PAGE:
While we were unable to find any photos of her riding a bike, Nikki also enjoyed pogoing growing up.
As a way to introduce you to the people behind PeopleForBikes, we do a short interview on the first Friday of every month. The theme? Bicycling firsts. Last month we interviewed our grants manager, Zoe Kircos. This month, we turn our four questions to our government relations manager, Nikki Javurek.
What is your first memory of bicycling?
I kind of wish that this question wasn’t the first one because my first memory of biking was actually the results of my first crash, and it’s kind of a weird, gross kid thing, so I guess I?ll just apologize up front. So the story goes like this: growing up, we lived on a horseshoe-shaped street, so you would ride down and around to the end of one side, turn around and ride back. For the first year or so of my biking life, this was the only place my sister and I were allowed to go, so we rode it a lot. The problem was that there was a lot of sand that built up on the curves, so one day, probably not long after I got my training wheels off, somewhere around the age of 6, I wiped out big-time going around the curve and got a big scrape on my arm, right below my elbow. Now, keep in mind, this wasn’t any ordinary scrape. This scrape turned out to produce a perfectly round scab, about the size of a nickel. And when I say ?perfectly round,? I mean Perfectly. Round. So this scab became this bizarre little kid badge of honor for me and I walked around town flaunting this thing until the cows came home! Sadly, though, one day my mom and my sister, Gina, and I were at Payless Shoe Source, doing some shoe shopping when I looked down and realized that my perfectly round scab of honor was gone! I ended up completely melting down and making everyone search the store for it because I had thought I was going to keep it forever. We never found it, but to this day, I?ll always fondly think about that scab as my induction into being a real biker.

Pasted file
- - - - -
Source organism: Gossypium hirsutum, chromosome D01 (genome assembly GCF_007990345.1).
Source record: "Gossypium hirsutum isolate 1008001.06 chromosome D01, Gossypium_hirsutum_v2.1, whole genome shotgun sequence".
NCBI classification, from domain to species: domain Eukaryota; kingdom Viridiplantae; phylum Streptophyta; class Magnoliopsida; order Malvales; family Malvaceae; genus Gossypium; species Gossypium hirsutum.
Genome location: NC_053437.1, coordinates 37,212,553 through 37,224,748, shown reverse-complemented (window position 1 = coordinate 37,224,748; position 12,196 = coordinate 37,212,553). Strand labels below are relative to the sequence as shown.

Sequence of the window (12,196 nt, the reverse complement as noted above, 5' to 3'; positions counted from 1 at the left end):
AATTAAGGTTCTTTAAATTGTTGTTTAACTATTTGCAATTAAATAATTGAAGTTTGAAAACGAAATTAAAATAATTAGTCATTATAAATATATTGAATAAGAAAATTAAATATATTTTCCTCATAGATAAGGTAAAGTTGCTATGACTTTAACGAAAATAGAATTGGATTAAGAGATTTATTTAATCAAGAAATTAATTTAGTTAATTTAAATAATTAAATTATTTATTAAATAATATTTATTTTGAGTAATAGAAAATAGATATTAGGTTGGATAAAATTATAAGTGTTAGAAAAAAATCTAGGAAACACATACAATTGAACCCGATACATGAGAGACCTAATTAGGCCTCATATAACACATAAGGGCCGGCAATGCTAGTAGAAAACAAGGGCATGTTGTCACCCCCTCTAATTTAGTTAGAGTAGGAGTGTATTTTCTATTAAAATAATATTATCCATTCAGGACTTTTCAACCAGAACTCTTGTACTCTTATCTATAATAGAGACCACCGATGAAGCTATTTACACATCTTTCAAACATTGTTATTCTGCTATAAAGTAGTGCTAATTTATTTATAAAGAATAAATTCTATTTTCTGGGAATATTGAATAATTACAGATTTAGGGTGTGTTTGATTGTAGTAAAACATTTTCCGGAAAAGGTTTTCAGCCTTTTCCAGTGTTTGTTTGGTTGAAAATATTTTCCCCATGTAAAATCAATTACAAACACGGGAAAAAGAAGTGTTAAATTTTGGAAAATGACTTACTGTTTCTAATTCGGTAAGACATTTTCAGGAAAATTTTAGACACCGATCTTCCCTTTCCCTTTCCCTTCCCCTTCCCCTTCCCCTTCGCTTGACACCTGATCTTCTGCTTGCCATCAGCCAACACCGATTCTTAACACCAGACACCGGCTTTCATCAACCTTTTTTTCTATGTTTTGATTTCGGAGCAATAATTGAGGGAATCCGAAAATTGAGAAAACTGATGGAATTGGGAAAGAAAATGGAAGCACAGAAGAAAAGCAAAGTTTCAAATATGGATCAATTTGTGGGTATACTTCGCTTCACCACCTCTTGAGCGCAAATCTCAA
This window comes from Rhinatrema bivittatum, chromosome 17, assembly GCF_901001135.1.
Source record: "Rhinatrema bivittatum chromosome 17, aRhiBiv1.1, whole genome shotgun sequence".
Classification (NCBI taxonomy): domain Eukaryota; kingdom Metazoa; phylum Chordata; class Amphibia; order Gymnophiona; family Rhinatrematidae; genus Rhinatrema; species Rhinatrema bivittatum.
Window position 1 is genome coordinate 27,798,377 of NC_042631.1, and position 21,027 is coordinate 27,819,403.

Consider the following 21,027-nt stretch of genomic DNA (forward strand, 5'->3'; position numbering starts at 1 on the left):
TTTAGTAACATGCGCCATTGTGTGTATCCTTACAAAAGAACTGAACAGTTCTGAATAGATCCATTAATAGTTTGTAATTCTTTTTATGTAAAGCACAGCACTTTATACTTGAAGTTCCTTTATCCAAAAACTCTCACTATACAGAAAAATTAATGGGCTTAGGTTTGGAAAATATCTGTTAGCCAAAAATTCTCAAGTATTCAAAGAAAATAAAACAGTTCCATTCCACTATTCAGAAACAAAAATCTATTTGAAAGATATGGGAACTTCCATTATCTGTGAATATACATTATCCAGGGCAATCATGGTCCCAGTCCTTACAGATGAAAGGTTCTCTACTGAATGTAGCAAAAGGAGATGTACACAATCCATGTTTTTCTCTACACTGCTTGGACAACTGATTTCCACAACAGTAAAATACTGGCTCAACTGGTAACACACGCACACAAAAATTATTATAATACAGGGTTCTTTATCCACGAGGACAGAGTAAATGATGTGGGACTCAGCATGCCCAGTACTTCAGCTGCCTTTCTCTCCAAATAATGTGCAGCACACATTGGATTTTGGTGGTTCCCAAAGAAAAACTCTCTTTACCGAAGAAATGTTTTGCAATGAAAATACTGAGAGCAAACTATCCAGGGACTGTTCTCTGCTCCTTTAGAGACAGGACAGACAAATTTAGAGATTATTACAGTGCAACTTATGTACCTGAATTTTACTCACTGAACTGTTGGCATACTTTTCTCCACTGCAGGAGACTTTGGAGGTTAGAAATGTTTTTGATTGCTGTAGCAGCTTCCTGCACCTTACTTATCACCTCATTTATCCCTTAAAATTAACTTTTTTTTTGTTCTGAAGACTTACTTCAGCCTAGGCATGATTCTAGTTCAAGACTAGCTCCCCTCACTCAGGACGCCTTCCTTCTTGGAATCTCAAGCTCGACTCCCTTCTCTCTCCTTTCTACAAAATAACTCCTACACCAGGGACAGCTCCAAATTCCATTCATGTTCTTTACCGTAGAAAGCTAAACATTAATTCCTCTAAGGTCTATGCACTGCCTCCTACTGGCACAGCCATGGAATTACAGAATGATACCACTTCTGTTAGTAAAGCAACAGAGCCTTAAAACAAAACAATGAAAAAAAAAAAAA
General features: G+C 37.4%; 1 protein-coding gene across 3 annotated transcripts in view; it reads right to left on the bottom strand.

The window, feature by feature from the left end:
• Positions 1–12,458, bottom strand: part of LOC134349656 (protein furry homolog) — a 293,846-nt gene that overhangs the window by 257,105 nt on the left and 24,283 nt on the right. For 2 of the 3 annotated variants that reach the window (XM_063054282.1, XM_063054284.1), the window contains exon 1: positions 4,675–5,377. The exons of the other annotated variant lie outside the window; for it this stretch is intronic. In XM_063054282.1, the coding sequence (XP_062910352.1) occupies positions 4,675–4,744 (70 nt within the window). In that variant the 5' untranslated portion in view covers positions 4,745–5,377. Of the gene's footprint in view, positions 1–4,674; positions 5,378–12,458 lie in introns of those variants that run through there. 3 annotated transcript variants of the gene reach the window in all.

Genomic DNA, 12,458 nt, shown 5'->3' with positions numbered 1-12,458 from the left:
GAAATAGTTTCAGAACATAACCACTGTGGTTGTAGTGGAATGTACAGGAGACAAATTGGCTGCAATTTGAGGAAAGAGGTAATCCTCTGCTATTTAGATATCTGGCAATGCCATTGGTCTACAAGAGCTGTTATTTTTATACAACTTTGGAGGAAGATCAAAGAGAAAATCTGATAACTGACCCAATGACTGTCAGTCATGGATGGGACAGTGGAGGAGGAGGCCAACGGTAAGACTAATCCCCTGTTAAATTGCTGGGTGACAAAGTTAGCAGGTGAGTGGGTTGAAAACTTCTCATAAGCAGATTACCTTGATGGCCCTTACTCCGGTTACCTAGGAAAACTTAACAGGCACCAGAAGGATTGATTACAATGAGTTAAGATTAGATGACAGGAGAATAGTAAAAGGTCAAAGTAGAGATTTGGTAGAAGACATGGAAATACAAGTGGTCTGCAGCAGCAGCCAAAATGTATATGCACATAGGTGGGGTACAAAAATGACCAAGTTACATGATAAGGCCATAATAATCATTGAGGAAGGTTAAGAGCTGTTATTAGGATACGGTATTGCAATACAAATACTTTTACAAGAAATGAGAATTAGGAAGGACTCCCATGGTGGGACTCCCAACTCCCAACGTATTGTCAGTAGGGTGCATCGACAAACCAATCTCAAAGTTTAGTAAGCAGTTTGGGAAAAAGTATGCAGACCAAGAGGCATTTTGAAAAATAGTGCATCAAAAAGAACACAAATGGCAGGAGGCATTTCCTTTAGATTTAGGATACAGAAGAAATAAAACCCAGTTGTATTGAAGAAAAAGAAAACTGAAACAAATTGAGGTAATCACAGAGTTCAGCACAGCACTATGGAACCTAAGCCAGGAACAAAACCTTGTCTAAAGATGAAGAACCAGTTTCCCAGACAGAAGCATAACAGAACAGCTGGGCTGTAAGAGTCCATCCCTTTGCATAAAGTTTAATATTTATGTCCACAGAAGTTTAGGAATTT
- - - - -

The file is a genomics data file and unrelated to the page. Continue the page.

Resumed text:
When did you first fall in love with bicycles?
Looking back, I think that I first fell in love with bicycles that first time that I rode my bike by myself after my Dad took off my training wheels. I can remember how my Dad held me steady by my seat and started jogging alongside me. I was pedaling so hard and I was so scared and I kept waiting and waiting and waiting until finally I said, ?Okay Dad! You can let go now!? and I heard him yell back, ?I already did way back here!? I remember trying to look back and just check that he really had let go and that I really had been riding all that time by myself (and I?m pretty sure I totally wiped out trying to look back, but that’s beside the point). I loved that feeling of how thrilling it was, like I had done the best, scariest, most grown-up cool thing I?d ever done and to this day, looking back, I don’t know that any of the ?growing up milestones,? like going to your first sleepover or driving a car for the first time, had that same feeling.
In addition to teaching her how to bike, Nikki’s dad also hooked her up with this sweet mullet.
When did you first know bicycling would be part of your career?
Honestly, I never really went in or out of college with the idea that someday my life would revolve around trying to get more people on bikes. My career prior to this had been focused on political campaigns and policy, always advocating for issues or candidates that I believed in, that I thought would make our world a better place, that I hoped would make peoples? lives a little better. In that vein, biking made perfect sense. To work for a cause that makes people feel happier and healthier and makes our planet a little bit cleaner for the next generation to use it just makes sense.
What is your favorite thing about bicycling?
For me, bicycling is all about the experience. There’s something about seeing and feeling the world around you that makes life a little more tangible. I don’t know if that makes a lot of sense as I?m trying to write it or if it sounds silly and clich?d, but I?ve always felt that biking makes your world a full five-sense experience. I think about it this way: when I?m driving in the car, I?m really just focusing on the road and the cars around me to stay safe, I just smell the inside of my car (which isn’t smelly, but is just kind of blah), no air movement unless my A/C is on, and I?m usually listening to my radio. On the flipside, when I?m riding my bike, you get the smells of the city?the seasons, the restaurants, the flowers?and the sounds of the things going on around you, you feel the breeze (or sometimes the harsh wind!) and you feel your body so much more acutely. It just makes life seem so much more rich. Whenever I travel to new cities or countries, I love being able to hop on a bike and see the sights on two wheels?it just makes the experience more full, more real. So clich? or not, biking makes me disconnect from the monotony and connect a little more with life.
Nikki and her dachshund, Oskar, enjoy exploring Boulder by bike.